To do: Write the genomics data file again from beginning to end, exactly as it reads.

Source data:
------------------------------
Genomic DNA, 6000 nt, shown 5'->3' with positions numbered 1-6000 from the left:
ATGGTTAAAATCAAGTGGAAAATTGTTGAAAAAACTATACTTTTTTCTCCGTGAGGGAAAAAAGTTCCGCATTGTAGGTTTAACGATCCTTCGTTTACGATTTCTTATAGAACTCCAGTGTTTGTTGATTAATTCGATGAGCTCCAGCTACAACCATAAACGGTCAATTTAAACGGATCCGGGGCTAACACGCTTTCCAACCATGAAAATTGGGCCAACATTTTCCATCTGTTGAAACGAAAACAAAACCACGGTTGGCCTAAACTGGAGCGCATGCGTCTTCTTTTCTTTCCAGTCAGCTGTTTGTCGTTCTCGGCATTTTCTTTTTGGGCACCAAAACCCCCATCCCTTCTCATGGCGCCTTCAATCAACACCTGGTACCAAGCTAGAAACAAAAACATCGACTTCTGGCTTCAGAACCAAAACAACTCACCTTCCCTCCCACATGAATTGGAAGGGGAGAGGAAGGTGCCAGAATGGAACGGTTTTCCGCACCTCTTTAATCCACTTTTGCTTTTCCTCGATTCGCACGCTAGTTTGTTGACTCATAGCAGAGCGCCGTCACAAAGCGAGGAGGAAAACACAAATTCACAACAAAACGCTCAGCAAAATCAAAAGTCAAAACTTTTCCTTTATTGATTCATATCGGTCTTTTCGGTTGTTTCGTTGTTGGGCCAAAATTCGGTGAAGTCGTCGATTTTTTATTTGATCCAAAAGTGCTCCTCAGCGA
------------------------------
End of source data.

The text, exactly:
Genomic DNA, 6000 nt, shown 5'->3' with positions numbered 1-6000 from the left:
ATGGTTAAAATCAAGTGGAAAATTGTTGAAAAAACTATACTTTTTTCTCCGTGAGGGAAAAAAGTTCCGCATTGTAGGTTTAACGATCCTTCGTTTACGATTTCTTATAGAACTCCAGTGTTTGTTGATTAATTCGATGAGCTCCAGCTACAACCATAAACGGTCAATTTAAACGGATCCGGGGCTAACACGCTTTCCAACCATGAAAATTGGGCCAACATTTTCCATCTGTTGAAACGAAAACAAAACCACGGTTGGCCTAAACTGGAGCGCATGCGTCTTCTTTTCTTTCCAGTCAGCTGTTTGTCGTTCTCGGCATTTTCTTTTTGGGCACCAAAACCCCCATCCCTTCTCATGGCGCCTTCAATCAACACCTGGTACCAAGCTAGAAACAAAAACATCGACTTCTGGCTTCAGAACCAAAACAACTCACCTTCCCTCCCACATGAATTGGAAGGGGAGAGGAAGGTGCCAGAATGGAACGGTTTTCCGCACCTCTTTAATCCACTTTTGCTTTTCCTCGATTCGCACGCTAGTTTGTTGACTCATAGCAGAGCGCCGTCACAAAGCGAGGAGGAAAACACAAATTCACAACAAAACGCTCAGCAAAATCAAAAGTCAAAACTTTTCCTTTATTGATTCATATCGGTCTTTTCGGTTGTTTCGTTGTTGGGCCAAAATTCGGTGAAGTCGTCGATTTTTTATTTGATCCAAAAGTGCTCCTCAGCGA